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BACKGROUND: One size rarely fits all in population health. Differing outcomes may compete for best allocations of time. Among children aged 11-12 years, we aimed to (1) describe optimal 24-hour time use for diverse physical, cognitive/academic and well-being outcomes, (2) pinpoint the 'Goldilocks Day' that optimises all outcomes and (3) develop a tool to customise time-use recommendations. METHODS: In 2004, the Longitudinal Study of Australian Children recruited a nationally-representative cohort of 5107 infants with biennial follow-up waves. We used data from the cross-sectional Child Health CheckPoint module (2015-2016, n=1874, 11-12 years, 51% males). Time use was from 7-day 24-hour accelerometry. Outcomes included life satisfaction, psychosocial health, depressive symptoms, emotional problems, non-verbal IQ; vocabulary, academic performance, adiposity, fitness, blood pressure, inflammatory biomarkers, bone strength. Relationships between time use and outcomes were modelled using compositional regression. RESULTS: Optimal daily durations varied widely for different health outcomes (sleep: 8.3-11.4 hours; sedentary: 7.3-12.2 hours; light physical activity: 1.7-5.1 hours; moderate-to-vigorous physical activity (MVPA): 0.3-2.7 hours, all models p≤0.04). In general, days with highest physical activity (predominantly MVPA) and low sedentary time were optimal for physical health, while days with highest sleep and lowest sedentary time were optimal for mental health. Days with highest sedentary time and lowest physical activity were optimal for cognitive health. The overall Goldilocks Day had 10 hours 21 min sleep, 9 hours 44 min sedentary time, 2 hours 26 min light physical activity and 1 hour 29 min MVPA. Our interactive interface allows personalisation of Goldilocks Days to an individual's outcome priorities. CONCLUSION: 'Goldilocks Days' necessitate compromises based on hierarchies of priorities for health, social and economic outcomes.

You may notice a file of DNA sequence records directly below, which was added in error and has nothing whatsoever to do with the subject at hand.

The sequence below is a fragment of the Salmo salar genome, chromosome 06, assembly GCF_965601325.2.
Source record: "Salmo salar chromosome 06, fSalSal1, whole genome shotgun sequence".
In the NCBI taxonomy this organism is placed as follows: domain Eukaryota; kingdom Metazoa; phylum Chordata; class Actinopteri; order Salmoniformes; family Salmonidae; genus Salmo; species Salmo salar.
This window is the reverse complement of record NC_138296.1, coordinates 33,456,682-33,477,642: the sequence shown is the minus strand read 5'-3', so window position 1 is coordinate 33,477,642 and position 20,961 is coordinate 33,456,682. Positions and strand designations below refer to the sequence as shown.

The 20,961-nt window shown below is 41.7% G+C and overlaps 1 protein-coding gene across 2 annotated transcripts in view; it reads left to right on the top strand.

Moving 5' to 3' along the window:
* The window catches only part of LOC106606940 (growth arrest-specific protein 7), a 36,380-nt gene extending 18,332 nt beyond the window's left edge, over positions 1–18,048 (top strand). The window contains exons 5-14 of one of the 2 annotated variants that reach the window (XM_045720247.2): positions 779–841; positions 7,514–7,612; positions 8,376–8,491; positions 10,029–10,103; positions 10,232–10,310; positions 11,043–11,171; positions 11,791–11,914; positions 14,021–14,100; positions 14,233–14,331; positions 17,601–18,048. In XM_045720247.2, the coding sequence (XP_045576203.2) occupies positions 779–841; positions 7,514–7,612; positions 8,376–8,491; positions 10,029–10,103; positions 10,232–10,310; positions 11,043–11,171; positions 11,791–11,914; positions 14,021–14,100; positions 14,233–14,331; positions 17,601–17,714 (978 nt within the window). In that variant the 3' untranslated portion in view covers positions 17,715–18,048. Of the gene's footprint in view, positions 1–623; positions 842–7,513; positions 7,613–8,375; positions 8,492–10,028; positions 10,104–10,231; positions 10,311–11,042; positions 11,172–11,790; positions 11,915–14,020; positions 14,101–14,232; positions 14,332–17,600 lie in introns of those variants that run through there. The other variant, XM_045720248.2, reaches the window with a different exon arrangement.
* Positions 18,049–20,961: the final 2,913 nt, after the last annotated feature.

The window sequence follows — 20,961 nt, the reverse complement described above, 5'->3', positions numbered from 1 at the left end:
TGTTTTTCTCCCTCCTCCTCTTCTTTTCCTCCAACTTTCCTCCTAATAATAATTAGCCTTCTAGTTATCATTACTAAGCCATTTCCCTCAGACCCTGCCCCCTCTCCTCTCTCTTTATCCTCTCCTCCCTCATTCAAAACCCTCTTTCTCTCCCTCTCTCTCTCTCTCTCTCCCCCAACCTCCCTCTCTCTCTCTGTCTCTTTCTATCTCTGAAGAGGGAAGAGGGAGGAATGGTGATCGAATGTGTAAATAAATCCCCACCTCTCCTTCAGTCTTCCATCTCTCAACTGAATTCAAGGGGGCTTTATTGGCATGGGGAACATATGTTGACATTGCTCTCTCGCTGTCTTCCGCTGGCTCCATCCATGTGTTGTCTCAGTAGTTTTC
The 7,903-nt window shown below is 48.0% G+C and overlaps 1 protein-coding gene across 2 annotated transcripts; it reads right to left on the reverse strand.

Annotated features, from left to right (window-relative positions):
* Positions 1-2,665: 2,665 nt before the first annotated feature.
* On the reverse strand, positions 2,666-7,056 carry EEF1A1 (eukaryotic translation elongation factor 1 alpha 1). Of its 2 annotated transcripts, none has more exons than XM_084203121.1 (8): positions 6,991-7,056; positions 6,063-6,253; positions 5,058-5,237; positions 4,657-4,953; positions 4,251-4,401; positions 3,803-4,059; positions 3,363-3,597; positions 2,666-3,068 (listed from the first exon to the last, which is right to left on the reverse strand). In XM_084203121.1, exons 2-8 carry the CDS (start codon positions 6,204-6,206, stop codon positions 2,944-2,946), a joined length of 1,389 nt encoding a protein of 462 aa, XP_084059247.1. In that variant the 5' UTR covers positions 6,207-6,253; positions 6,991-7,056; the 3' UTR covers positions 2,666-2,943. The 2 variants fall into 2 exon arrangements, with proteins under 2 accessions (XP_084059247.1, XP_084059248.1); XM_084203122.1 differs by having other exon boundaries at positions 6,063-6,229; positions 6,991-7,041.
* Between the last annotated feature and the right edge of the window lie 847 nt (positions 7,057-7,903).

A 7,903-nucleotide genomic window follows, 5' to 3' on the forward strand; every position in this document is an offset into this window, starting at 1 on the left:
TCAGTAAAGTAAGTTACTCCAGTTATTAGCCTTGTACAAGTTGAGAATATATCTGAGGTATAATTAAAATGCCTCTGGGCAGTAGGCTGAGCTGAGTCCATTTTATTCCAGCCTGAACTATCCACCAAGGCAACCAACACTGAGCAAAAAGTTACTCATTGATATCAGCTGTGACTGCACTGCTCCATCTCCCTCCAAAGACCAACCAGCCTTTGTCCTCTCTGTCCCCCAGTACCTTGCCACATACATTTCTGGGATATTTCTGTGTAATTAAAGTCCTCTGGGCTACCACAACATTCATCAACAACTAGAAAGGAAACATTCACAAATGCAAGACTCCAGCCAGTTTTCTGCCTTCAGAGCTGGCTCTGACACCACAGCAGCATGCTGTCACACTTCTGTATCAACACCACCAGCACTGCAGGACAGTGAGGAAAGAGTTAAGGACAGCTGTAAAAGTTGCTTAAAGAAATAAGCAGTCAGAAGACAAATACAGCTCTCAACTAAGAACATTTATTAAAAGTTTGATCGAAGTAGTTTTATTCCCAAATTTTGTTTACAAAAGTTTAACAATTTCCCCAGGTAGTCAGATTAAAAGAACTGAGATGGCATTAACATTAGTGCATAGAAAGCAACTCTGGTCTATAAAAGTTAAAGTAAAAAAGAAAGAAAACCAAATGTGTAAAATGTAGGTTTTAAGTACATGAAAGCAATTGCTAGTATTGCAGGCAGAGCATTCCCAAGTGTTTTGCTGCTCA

Original publication

DOI

10.1136/jech-2021-216686

Type

Journal article

Journal

J Epidemiol Community Health

Publication Date

12/08/2021

Keywords

cognition, exercise, mental health, obesity, sleep